Inside the Mission to Intentionally Destroy the Cassini Spacecraft
In September, the Cassini spacecraft ended 20 years of space exploration with a fatal dive into the atmosphere of Saturn. Mental Floss contributor David W. Brown was there at NASA Jet Propulsion Laboratory (JPL), in Pasadena, California, to give us a behind-the-scenes look at Cassini's final hours—and delve into the history of the spectacularly successful mission, which provided virtually everything we know about Saturn, its moons, and the potential for life in the planetary system. You probably saw the headlines. Here's the inside look—and the big picture.
Hours before Cassini plunged into Saturn on September 15, Dave Doody, a senior engineer at NASA’s Jet Propulsion Laboratory in California, sat at the Ace console in mission control and eyed a computer screen lined with codes. A few were highlighted in orange, but all were indecipherable for the uninitiated. The room was dimly lit in blue and red, with bright projections overhead of Deep Space Network transmission operations and spacecraft status.
Cassini’s final downlink was in process, sent from the Saturn system, some 750 million miles away, to the Goldstone 70-meter antenna an hour and a half northeast of JPL. Engineers were watching closely as telemetry data arrived. “There are 13,000 different measurements. Temperature, pressure, computer state, voltages, and so on,” Doody explained. The desk around him—the closest thing to a cockpit for a robotic mission—was littered with binders, computers, coffee cups, Post-its, pencils, and paperwork. A sign hung on the front of it: NOTICE: DO NOT FEED THE ACE. (Scrawled below: “to the wolves.“) “The programs we are running here are sorting through them all and letting us know with an orange blob if anything is out of spec.”
Returns from the science payload were, as usual, transmitted to the various responsible science instrument teams at universities and research institutions around the world. But the next day, it would all go dark: The team had preprogrammed the spacecraft, which was nearly out of fuel, for a suicide mission into Saturn’s atmosphere. Cassini had less than six hours to live.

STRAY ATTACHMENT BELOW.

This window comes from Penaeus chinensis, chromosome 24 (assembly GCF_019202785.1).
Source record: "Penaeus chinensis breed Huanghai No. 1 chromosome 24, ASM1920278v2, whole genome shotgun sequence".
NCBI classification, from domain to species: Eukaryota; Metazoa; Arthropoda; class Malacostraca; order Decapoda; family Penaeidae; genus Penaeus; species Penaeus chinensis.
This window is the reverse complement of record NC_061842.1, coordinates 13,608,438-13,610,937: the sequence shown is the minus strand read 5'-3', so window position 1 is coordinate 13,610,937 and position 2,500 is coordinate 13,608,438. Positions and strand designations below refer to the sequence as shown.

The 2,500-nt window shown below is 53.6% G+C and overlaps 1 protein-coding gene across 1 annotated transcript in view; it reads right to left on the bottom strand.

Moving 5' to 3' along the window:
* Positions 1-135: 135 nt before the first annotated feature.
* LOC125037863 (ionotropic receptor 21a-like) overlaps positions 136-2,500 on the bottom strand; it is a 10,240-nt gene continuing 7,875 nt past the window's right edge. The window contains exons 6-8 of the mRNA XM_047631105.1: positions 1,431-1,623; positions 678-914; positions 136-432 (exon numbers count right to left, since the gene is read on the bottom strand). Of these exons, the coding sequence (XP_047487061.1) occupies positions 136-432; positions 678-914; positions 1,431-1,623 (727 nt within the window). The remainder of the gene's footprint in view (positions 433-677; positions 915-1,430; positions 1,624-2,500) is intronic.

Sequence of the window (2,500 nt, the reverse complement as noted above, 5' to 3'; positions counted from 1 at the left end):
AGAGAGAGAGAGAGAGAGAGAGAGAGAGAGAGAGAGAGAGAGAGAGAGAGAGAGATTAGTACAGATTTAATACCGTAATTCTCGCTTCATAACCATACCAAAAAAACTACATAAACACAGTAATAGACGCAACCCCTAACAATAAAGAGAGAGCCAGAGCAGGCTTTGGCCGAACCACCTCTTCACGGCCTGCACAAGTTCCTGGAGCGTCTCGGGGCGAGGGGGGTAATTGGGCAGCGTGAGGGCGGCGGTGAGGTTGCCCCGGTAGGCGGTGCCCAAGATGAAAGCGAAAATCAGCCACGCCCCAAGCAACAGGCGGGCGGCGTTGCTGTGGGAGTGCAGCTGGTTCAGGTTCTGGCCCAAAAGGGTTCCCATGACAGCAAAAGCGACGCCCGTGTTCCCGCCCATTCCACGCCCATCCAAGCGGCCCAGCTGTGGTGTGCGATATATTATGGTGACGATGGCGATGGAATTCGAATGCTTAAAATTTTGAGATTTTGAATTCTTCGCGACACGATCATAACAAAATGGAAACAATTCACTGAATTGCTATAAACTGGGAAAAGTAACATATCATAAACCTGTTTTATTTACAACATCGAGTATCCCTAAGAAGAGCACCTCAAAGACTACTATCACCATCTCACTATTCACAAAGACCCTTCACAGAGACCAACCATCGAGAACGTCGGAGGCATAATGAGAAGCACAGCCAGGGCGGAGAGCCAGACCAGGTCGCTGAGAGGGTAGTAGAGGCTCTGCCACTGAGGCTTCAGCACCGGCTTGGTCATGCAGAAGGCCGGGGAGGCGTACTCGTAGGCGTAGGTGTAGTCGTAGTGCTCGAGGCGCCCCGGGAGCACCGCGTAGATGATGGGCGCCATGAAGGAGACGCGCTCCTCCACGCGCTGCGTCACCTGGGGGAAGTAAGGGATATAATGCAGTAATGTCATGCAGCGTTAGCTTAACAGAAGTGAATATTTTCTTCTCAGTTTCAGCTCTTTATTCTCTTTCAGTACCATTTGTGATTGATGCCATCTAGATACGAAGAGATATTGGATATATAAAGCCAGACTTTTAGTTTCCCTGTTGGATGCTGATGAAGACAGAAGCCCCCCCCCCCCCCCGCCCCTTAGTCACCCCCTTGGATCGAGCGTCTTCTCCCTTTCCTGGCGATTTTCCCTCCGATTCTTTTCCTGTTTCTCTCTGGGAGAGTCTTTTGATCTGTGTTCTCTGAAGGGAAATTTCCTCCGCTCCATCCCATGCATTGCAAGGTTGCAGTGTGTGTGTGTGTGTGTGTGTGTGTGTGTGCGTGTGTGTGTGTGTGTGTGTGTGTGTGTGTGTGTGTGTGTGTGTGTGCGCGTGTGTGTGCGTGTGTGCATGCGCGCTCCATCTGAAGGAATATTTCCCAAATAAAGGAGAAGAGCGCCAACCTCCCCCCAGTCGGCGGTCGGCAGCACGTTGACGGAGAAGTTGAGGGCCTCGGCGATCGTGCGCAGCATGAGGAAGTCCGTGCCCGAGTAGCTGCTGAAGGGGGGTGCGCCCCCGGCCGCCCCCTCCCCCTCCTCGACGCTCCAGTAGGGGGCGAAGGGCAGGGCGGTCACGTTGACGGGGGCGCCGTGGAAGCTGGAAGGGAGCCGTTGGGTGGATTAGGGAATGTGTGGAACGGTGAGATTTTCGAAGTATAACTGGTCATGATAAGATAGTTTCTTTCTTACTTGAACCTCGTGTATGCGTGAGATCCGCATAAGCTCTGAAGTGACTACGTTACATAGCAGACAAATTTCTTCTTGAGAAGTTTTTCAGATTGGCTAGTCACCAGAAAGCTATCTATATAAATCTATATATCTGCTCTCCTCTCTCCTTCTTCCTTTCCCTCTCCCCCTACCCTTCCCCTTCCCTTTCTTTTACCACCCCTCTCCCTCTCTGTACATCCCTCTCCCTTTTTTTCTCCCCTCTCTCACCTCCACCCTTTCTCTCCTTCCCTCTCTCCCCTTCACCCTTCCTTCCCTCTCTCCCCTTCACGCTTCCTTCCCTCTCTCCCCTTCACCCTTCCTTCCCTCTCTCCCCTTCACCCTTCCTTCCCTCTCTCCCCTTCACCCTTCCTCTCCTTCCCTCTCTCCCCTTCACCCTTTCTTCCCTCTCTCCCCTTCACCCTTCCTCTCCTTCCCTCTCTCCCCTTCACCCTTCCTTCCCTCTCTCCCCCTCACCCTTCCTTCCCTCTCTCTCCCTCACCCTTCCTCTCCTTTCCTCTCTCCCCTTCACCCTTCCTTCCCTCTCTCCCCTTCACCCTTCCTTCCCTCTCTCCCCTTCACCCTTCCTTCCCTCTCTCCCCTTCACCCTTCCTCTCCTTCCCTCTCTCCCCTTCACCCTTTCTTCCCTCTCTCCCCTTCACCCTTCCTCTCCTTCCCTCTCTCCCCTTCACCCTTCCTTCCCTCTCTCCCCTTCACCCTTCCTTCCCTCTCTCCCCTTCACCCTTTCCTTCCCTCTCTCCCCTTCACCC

As Doody studied the data, another controller reached over and pointed out what might be an anomaly. Doody pulled out his cell phone. Would it have to be called in to the other engineers? The two men discussed it, and teased some deeper obscure truth from the subsequent statistics. Doody pocketed his phone. No cause for alarm today.
I asked Doody what would happen to the spacecraft tomorrow as it absorbed the punishment of a world comprised entirely of heat and pressure. Would those 13,000 measurements freak out one by one, or all at once? I imagined Doody’s face glowing orange with proliferating blobs as Cassini’s systems began to fail.
To my surprise, he explained that it would be a quiet day at the office. The most prominent indicator of Cassini’s impending demise would probably be its overactive thrusters. “We’ll see an excessive thruster alarm because the spacecraft is firing its thrusters to try to keep on point. It’s going to be overcome by the forces of Saturn’s atmosphere, and when it tumbles, we will lose all data.”
He furrowed his brow, thought for a moment, and then proposed a second possible indicator. “If we could stay pointing to Earth and sending data back, we would see temperatures go out of whack, because as we got lower and lower and lower, it would heat up too much,” he said. “But it will definitely lose signal first.”
At the speed of light, it takes 83 minutes for a Saturn-borne signal to arrive at Earth. So by the time JPL stopped receiving a signal from Cassini, the spacecraft would have long been destroyed, a blade of light coursing through the planet’s northern sky.
Almost everything we know about Saturn and its moons comes from the Cassini mission, which launched in 1997 and arrived at Saturn seven years later. To date, it has led to more than 4000 published scientific papers and the discovery of six moons. Among other findings, Cassini allowed us to discover that Saturn's E-ring is created by ice and debris blasted from the plumes of its moon Enceladus. "Propellers" and "peaks" have been discovered or explained in the rings, shedding new light on the formation of planetary bodies and even galaxies. The study of Saturn's magnetosphere is helping scientists tease out the length of a Saturnian day (a stubborn mystery yet to be solved) and the thornier question yet of its composition and internal arrangement.